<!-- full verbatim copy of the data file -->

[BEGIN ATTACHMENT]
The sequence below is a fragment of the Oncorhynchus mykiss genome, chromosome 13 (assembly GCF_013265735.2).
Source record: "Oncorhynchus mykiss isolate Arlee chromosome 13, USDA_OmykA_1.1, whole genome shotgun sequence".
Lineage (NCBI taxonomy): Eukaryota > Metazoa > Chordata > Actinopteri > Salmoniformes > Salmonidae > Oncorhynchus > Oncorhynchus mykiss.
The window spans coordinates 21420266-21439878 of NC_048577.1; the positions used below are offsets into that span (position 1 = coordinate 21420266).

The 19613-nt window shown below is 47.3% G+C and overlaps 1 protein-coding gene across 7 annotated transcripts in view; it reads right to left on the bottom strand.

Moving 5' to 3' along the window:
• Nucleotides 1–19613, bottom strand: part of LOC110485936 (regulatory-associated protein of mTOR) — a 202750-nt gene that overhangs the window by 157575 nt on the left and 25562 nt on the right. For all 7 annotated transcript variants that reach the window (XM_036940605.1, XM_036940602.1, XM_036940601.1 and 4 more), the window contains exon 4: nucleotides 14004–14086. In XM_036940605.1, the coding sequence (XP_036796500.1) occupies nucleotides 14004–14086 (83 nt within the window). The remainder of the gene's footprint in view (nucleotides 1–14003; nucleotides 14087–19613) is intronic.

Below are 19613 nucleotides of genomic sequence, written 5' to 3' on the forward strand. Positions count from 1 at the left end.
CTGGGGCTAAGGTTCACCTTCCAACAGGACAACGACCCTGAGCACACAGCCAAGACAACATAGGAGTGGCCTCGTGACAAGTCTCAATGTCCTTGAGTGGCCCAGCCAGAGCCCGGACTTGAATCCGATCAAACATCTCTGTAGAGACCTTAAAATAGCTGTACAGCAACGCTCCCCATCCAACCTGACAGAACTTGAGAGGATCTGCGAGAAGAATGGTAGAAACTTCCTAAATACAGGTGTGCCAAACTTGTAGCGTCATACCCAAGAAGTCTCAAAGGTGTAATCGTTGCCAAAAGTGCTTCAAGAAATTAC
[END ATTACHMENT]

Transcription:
The sequence below is a fragment of the Oncorhynchus mykiss genome, chromosome 13 (assembly GCF_013265735.2).
Source record: "Oncorhynchus mykiss isolate Arlee chromosome 13, USDA_OmykA_1.1, whole genome shotgun sequence".
Lineage (NCBI taxonomy): Eukaryota > Metazoa > Chordata > Actinopteri > Salmoniformes > Salmonidae > Oncorhynchus > Oncorhynchus mykiss.
The window spans coordinates 21420266-21439878 of NC_048577.1; the positions used below are offsets into that span (position 1 = coordinate 21420266).

The 19613-nt window shown below is 47.3% G+C and overlaps 1 protein-coding gene across 7 annotated transcripts in view; it reads right to left on the bottom strand.

Moving 5' to 3' along the window:
• Nucleotides 1–19613, bottom strand: part of LOC110485936 (regulatory-associated protein of mTOR) — a 202750-nt gene that overhangs the window by 157575 nt on the left and 25562 nt on the right. For all 7 annotated transcript variants that reach the window (XM_036940605.1, XM_036940602.1, XM_036940601.1 and 4 more), the window contains exon 4: nucleotides 14004–14086. In XM_036940605.1, the coding sequence (XP_036796500.1) occupies nucleotides 14004–14086 (83 nt within the window). The remainder of the gene's footprint in view (nucleotides 1–14003; nucleotides 14087–19613) is intronic.

Below are 19613 nucleotides of genomic sequence, written 5' to 3' on the forward strand. Positions count from 1 at the left end.
CTGGGGCTAAGGTTCACCTTCCAACAGGACAACGACCCTGAGCACACAGCCAAGACAACATAGGAGTGGCCTCGTGACAAGTCTCAATGTCCTTGAGTGGCCCAGCCAGAGCCCGGACTTGAATCCGATCAAACATCTCTGTAGAGACCTTAAAATAGCTGTACAGCAACGCTCCCCATCCAACCTGACAGAACTTGAGAGGATCTGCGAGAAGAATGGTAGAAACTTCCTAAATACAGGTGTGCCAAACTTGTAGCGTCATACCCAAGAAGTCTCAAAGGTGTAATCGTTGCCAAAAGTGCTTCAAGAAATTAC